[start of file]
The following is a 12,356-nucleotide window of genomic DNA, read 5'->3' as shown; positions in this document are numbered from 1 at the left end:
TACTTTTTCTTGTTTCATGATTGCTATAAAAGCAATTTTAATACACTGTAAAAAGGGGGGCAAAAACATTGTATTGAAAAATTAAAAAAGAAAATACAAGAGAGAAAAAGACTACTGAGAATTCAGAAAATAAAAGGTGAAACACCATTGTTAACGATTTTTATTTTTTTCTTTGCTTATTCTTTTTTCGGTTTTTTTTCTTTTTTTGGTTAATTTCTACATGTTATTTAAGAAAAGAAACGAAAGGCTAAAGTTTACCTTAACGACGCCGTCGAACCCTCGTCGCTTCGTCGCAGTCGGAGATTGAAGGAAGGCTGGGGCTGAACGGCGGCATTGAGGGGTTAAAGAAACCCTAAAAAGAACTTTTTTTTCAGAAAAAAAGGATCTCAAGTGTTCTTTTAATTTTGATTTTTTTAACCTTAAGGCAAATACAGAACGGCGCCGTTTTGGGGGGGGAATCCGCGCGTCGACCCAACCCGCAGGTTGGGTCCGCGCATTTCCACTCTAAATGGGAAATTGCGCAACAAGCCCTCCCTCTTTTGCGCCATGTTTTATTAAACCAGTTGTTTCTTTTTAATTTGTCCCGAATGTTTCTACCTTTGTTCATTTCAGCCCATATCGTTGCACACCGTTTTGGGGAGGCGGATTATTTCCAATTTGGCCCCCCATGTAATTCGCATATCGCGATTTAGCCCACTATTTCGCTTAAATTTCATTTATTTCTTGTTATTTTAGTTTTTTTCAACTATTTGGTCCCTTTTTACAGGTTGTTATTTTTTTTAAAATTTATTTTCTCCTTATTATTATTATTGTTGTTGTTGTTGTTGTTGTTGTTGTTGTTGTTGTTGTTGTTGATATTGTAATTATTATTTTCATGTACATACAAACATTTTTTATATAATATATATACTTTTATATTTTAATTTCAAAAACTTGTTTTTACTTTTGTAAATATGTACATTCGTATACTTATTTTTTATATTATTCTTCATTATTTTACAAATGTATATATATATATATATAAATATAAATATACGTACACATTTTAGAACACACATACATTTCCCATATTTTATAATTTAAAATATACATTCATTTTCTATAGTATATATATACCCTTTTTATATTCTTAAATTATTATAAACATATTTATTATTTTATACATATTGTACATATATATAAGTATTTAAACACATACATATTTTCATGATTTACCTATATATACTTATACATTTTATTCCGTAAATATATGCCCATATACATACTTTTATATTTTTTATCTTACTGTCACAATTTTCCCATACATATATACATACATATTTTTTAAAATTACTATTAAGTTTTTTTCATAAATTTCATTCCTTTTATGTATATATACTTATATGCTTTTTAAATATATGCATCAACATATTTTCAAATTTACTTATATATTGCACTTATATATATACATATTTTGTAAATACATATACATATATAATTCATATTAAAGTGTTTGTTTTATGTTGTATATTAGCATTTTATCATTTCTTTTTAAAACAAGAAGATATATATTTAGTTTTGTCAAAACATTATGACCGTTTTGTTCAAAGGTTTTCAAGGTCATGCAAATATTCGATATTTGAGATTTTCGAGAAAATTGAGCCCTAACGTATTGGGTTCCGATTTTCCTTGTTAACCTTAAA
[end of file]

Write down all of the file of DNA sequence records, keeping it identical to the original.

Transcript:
The following is a 12,356-nucleotide window of genomic DNA, read 5'->3' as shown; positions in this document are numbered from 1 at the left end:
TACTTTTTCTTGTTTCATGATTGCTATAAAAGCAATTTTAATACACTGTAAAAAGGGGGGCAAAAACATTGTATTGAAAAATTAAAAAAGAAAATACAAGAGAGAAAAAGACTACTGAGAATTCAGAAAATAAAAGGTGAAACACCATTGTTAACGATTTTTATTTTTTTCTTTGCTTATTCTTTTTTCGGTTTTTTTTCTTTTTTTGGTTAATTTCTACATGTTATTTAAGAAAAGAAACGAAAGGCTAAAGTTTACCTTAACGACGCCGTCGAACCCTCGTCGCTTCGTCGCAGTCGGAGATTGAAGGAAGGCTGGGGCTGAACGGCGGCATTGAGGGGTTAAAGAAACCCTAAAAAGAACTTTTTTTTCAGAAAAAAAGGATCTCAAGTGTTCTTTTAATTTTGATTTTTTTAACCTTAAGGCAAATACAGAACGGCGCCGTTTTGGGGGGGGAATCCGCGCGTCGACCCAACCCGCAGGTTGGGTCCGCGCATTTCCACTCTAAATGGGAAATTGCGCAACAAGCCCTCCCTCTTTTGCGCCATGTTTTATTAAACCAGTTGTTTCTTTTTAATTTGTCCCGAATGTTTCTACCTTTGTTCATTTCAGCCCATATCGTTGCACACCGTTTTGGGGAGGCGGATTATTTCCAATTTGGCCCCCCATGTAATTCGCATATCGCGATTTAGCCCACTATTTCGCTTAAATTTCATTTATTTCTTGTTATTTTAGTTTTTTTCAACTATTTGGTCCCTTTTTACAGGTTGTTATTTTTTTTAAAATTTATTTTCTCCTTATTATTATTATTGTTGTTGTTGTTGTTGTTGTTGTTGTTGTTGTTGTTGTTGTTGATATTGTAATTATTATTTTCATGTACATACAAACATTTTTTATATAATATATATACTTTTATATTTTAATTTCAAAAACTTGTTTTTACTTTTGTAAATATGTACATTCGTATACTTATTTTTTATATTATTCTTCATTATTTTACAAATGTATATATATATATATATAAATATAAATATACGTACACATTTTAGAACACACATACATTTCCCATATTTTATAATTTAAAATATACATTCATTTTCTATAGTATATATATACCCTTTTTATATTCTTAAATTATTATAAACATATTTATTATTTTATACATATTGTACATATATATAAGTATTTAAACACATACATATTTTCATGATTTACCTATATATACTTATACATTTTATTCCGTAAATATATGCCCATATACATACTTTTATATTTTTTATCTTACTGTCACAATTTTCCCATACATATATACATACATATTTTTTAAAATTACTATTAAGTTTTTTTCATAAATTTCATTCCTTTTATGTATATATACTTATATGCTTTTTAAATATATGCATCAACATATTTTCAAATTTACTTATATATTGCACTTATATATATACATATTTTGTAAATACATATACATATATAATTCATATTAAAGTGTTTGTTTTATGTTGTATATTAGCATTTTATCATTTCTTTTTAAAACAAGAAGATATATATTTAGTTTTGTCAAAACATTATGACCGTTTTGTTCAAAGGTTTTCAAGGTCATGCAAATATTCGATATTTGAGATTTTCGAGAAAATTGAGCCCTAACGTATTGGGTTCCGATTTTCCTTGTTAACCTTAAA